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Entries Tagged as 'Journalism'

Nine Letters: Shrunken Newspaper Feature

October 14th, 2017 · 1 Comment · Journalism

A relative brought us a copy of the New York Times. Like every other U.S. newspaper, The Gray Lady ain’t what she used to be. A downsized format, far fewer pages … well, you know the drill. But some of the basics are still there. A stripped down news and commentary package. A weather map. […]

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Trump, Kim, ‘Dotard’ — and JRR Tolkien

September 22nd, 2017 · 1 Comment · Books, Journalism

The exchange of insults between Donald Trump and Kim Jong-un heated up this week, with the Korean dictator/president for life puzzling many in America by threatening: “I will surely and definitely tame the mentally deranged U.S. dotard with fire.” I don’t know how Kim’s insults are translated into English, whether it is a bot or […]

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The Final Day at a Newsroom I Knew

June 30th, 2017 · No Comments · Journalism, The National

Of all the melancholy aspects of newspapers shrinking, or failing, or shutting down, it is the abandonment of a newsroom that makes me most wistful. Today is the final day in the original home of The National, the first English-language newspaper in Abu Dhabi, capital of the United Arab Emirates. We spent six years there […]

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Journalists at the New York Times: Not Going Quietly

June 29th, 2017 · No Comments · Journalism, Newspapers

This seems quaint. Print journalists are making a case to management that a planned layoff of dozens of veteran copy editors … is a very bad idea. It seems like such an Aughties thing, this push back. From 2007, 2008, 2009 — the opening years of the Great Newsroom Layoffs. Of late, in an industry […]

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Journalism Layoffs and Quickly Reaching ‘Acceptance’

April 26th, 2017 · No Comments · Abu Dhabi, Journalism, Sports Journalism, The National

It’s called the Five Stages of Grieving, and professional journalists by now know it by heart. Denial. Anger. Bargaining. Depression. Acceptance. An interesting development in the grim business of companies firing large numbers of journalists, which has been a primary characteristic of the profession for more than a decade now … is how those being […]

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When Practicing Journalism Is Too Deadly to Carry On

April 2nd, 2017 · No Comments · Journalism, Newspapers

A newspaper in Ciudad Juarez, Mexico, has announced it is giving up publishing from a fear of its journalists being killed for doing their job. It certainly gives American journos reason to pause and reflect on the difficulty of putting out the paper in a difficult economic times … and conceding our colleagues in Mexico […]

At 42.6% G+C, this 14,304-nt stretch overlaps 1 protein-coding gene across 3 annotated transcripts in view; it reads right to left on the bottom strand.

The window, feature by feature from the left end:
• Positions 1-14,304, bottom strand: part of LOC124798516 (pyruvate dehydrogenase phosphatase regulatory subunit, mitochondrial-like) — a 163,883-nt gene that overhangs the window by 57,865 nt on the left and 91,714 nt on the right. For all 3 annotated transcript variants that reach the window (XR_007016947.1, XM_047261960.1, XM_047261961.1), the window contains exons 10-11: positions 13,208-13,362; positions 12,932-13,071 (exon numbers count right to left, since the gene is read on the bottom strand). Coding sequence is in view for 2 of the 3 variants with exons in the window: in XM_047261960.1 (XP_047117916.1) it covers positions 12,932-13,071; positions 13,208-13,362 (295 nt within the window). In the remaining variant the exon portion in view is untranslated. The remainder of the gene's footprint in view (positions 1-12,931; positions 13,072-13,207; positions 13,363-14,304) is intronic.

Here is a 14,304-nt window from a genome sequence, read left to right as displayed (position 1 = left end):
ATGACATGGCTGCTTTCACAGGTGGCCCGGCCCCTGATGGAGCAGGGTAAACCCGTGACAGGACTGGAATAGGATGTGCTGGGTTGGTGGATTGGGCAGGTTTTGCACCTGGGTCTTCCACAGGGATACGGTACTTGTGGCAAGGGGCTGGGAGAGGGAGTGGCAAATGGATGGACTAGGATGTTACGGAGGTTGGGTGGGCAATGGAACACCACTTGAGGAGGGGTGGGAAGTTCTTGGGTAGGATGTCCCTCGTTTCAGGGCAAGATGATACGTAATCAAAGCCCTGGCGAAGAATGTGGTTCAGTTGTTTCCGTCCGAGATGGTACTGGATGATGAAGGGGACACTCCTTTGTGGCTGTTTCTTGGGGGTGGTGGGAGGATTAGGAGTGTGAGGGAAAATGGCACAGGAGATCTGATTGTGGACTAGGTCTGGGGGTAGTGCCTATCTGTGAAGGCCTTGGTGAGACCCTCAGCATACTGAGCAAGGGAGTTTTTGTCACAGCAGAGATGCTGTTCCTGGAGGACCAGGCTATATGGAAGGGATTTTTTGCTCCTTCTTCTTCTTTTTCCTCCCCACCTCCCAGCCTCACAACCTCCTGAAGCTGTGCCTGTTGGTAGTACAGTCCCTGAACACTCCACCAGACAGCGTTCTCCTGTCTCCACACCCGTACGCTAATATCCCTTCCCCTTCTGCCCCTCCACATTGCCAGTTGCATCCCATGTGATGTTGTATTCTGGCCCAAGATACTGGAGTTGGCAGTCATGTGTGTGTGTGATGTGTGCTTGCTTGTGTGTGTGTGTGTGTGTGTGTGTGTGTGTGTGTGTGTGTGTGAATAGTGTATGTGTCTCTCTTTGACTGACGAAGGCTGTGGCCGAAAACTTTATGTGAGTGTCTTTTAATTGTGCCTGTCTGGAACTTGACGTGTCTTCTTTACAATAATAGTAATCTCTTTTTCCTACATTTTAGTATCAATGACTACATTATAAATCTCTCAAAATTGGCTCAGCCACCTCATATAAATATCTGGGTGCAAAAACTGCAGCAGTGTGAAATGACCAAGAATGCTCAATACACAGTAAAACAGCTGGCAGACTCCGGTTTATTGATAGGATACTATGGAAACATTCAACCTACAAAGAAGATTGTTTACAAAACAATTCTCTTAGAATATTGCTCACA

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The Future of Print … Is Print?

December 7th, 2016 · No Comments · Journalism, Newspapers

A compelling article from the Columbia Journalism Review is making the rounds in print journalism, and the whole of it rings true: In a piece entitled “Print is dead. Long live print.” … the author suggests newspapers have no future online. Never have. Never will. Chasing hits is pointless and profitless and newspapers should instead […]

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The International Herald Tribune Farewell Party

November 18th, 2016 · No Comments · France, Journalism, Newspapers, Paris

It was the last official act of the American-owned newspaper that had been published in Paris since 1887. A party. A month ago, the Paris newsroom was all-but shuttered and most of the remaining staff was laid off at what had been known, going back 129 years, as the Paris Herald, the Paris Herald Tribune, […]

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Recalling Other Casualties in the Demise of Newspapers

August 25th, 2016 · No Comments · Journalism, Newspapers, The Sun

When looking back over the rise and fall of print journalism recently, I gave short shrift to one important aspect of the impact technological breakthroughs had on a significant set of newspaper workers. Not the editors and reporters. We coasted right through this particular shake-out, in the 1970s and early 1980s. But lots of others […]

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Must See: John Oliver and the Danger of a Post-Newspaper World

August 8th, 2016 · No Comments · Journalism, Newspapers

Newspapers have been in decline for more than a decade now and that is bad news for good government and a free flow of information to regular people. Not that everyone is clear on this. John Oliver addressed the topic on Sunday in his HBO show Last Week Tonight. It is funny (in Oliver’s hands) […]

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